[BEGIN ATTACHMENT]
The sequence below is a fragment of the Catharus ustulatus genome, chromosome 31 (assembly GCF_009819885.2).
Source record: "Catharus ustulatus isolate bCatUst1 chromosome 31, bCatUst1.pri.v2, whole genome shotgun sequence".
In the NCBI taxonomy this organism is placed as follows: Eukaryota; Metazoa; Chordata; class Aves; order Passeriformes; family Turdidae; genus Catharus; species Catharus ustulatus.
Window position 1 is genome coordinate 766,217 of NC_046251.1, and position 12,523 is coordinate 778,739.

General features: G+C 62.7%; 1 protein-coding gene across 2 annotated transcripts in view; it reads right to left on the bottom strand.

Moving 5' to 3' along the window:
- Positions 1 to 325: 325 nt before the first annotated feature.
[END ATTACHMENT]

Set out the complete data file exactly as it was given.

The sequence below is a fragment of the Catharus ustulatus genome, chromosome 31 (assembly GCF_009819885.2).
Source record: "Catharus ustulatus isolate bCatUst1 chromosome 31, bCatUst1.pri.v2, whole genome shotgun sequence".
In the NCBI taxonomy this organism is placed as follows: Eukaryota; Metazoa; Chordata; class Aves; order Passeriformes; family Turdidae; genus Catharus; species Catharus ustulatus.
Window position 1 is genome coordinate 766,217 of NC_046251.1, and position 12,523 is coordinate 778,739.

General features: G+C 62.7%; 1 protein-coding gene across 2 annotated transcripts in view; it reads right to left on the bottom strand.

Moving 5' to 3' along the window:
- Positions 1 to 325: 325 nt before the first annotated feature.